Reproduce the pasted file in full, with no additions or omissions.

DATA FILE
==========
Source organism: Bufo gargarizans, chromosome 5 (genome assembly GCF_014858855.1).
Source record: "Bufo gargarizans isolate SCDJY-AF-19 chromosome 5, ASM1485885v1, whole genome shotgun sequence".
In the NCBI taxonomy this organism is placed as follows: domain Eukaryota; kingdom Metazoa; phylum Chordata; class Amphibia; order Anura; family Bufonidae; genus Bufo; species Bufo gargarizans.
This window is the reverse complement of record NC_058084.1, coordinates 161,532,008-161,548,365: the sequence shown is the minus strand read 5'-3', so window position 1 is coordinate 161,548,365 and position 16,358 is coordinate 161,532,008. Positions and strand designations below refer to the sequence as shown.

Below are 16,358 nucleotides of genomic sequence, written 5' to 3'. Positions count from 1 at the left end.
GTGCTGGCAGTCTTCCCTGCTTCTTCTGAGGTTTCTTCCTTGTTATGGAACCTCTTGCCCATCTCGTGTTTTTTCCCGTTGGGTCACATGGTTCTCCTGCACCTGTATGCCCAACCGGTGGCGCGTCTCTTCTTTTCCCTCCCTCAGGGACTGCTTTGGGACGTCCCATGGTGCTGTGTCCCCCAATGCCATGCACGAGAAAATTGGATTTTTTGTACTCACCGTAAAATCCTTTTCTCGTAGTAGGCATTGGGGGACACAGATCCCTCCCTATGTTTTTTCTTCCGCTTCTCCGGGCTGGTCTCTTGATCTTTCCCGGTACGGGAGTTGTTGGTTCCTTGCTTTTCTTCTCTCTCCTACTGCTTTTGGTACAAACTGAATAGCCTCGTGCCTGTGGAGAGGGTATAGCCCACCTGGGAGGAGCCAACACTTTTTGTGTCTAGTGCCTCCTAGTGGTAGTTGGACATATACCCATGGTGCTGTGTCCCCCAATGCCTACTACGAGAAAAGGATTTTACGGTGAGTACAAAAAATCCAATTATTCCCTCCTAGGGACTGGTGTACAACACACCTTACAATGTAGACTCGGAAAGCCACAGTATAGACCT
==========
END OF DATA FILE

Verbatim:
Source organism: Bufo gargarizans, chromosome 5 (genome assembly GCF_014858855.1).
Source record: "Bufo gargarizans isolate SCDJY-AF-19 chromosome 5, ASM1485885v1, whole genome shotgun sequence".
In the NCBI taxonomy this organism is placed as follows: domain Eukaryota; kingdom Metazoa; phylum Chordata; class Amphibia; order Anura; family Bufonidae; genus Bufo; species Bufo gargarizans.
This window is the reverse complement of record NC_058084.1, coordinates 161,532,008-161,548,365: the sequence shown is the minus strand read 5'-3', so window position 1 is coordinate 161,548,365 and position 16,358 is coordinate 161,532,008. Positions and strand designations below refer to the sequence as shown.

Below are 16,358 nucleotides of genomic sequence, written 5' to 3'. Positions count from 1 at the left end.
GTGCTGGCAGTCTTCCCTGCTTCTTCTGAGGTTTCTTCCTTGTTATGGAACCTCTTGCCCATCTCGTGTTTTTTCCCGTTGGGTCACATGGTTCTCCTGCACCTGTATGCCCAACCGGTGGCGCGTCTCTTCTTTTCCCTCCCTCAGGGACTGCTTTGGGACGTCCCATGGTGCTGTGTCCCCCAATGCCATGCACGAGAAAATTGGATTTTTTGTACTCACCGTAAAATCCTTTTCTCGTAGTAGGCATTGGGGGACACAGATCCCTCCCTATGTTTTTTCTTCCGCTTCTCCGGGCTGGTCTCTTGATCTTTCCCGGTACGGGAGTTGTTGGTTCCTTGCTTTTCTTCTCTCTCCTACTGCTTTTGGTACAAACTGAATAGCCTCGTGCCTGTGGAGAGGGTATAGCCCACCTGGGAGGAGCCAACACTTTTTGTGTCTAGTGCCTCCTAGTGGTAGTTGGACATATACCCATGGTGCTGTGTCCCCCAATGCCTACTACGAGAAAAGGATTTTACGGTGAGTACAAAAAATCCAATTATTCCCTCCTAGGGACTGGTGTACAACACACCTTACAATGTAGACTCGGAAAGCCACAGTATAGACCT